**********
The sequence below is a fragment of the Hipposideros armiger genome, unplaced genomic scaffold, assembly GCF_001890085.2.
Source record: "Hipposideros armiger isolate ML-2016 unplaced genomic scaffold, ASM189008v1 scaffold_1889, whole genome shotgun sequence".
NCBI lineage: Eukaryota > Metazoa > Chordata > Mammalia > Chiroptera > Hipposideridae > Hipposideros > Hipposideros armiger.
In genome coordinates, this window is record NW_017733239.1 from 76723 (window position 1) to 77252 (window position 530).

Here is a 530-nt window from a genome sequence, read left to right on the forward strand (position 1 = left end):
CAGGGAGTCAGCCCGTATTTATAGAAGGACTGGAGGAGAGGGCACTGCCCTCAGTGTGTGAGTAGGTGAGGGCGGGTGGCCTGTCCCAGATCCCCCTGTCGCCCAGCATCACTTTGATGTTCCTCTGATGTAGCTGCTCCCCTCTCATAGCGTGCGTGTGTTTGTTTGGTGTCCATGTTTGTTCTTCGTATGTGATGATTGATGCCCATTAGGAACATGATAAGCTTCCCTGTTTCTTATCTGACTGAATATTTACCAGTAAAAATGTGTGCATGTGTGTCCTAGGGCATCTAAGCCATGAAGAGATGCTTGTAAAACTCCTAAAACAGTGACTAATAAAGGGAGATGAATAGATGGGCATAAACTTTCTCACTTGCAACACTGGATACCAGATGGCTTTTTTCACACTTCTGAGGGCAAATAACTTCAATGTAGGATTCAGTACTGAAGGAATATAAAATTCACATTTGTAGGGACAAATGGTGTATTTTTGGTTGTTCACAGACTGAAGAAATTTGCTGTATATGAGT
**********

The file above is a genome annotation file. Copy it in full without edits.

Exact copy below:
The sequence below is a fragment of the Hipposideros armiger genome, unplaced genomic scaffold, assembly GCF_001890085.2.
Source record: "Hipposideros armiger isolate ML-2016 unplaced genomic scaffold, ASM189008v1 scaffold_1889, whole genome shotgun sequence".
NCBI lineage: Eukaryota > Metazoa > Chordata > Mammalia > Chiroptera > Hipposideridae > Hipposideros > Hipposideros armiger.
In genome coordinates, this window is record NW_017733239.1 from 76723 (window position 1) to 77252 (window position 530).

Here is a 530-nt window from a genome sequence, read left to right on the forward strand (position 1 = left end):
CAGGGAGTCAGCCCGTATTTATAGAAGGACTGGAGGAGAGGGCACTGCCCTCAGTGTGTGAGTAGGTGAGGGCGGGTGGCCTGTCCCAGATCCCCCTGTCGCCCAGCATCACTTTGATGTTCCTCTGATGTAGCTGCTCCCCTCTCATAGCGTGCGTGTGTTTGTTTGGTGTCCATGTTTGTTCTTCGTATGTGATGATTGATGCCCATTAGGAACATGATAAGCTTCCCTGTTTCTTATCTGACTGAATATTTACCAGTAAAAATGTGTGCATGTGTGTCCTAGGGCATCTAAGCCATGAAGAGATGCTTGTAAAACTCCTAAAACAGTGACTAATAAAGGGAGATGAATAGATGGGCATAAACTTTCTCACTTGCAACACTGGATACCAGATGGCTTTTTTCACACTTCTGAGGGCAAATAACTTCAATGTAGGATTCAGTACTGAAGGAATATAAAATTCACATTTGTAGGGACAAATGGTGTATTTTTGGTTGTTCACAGACTGAAGAAATTTGCTGTATATGAGT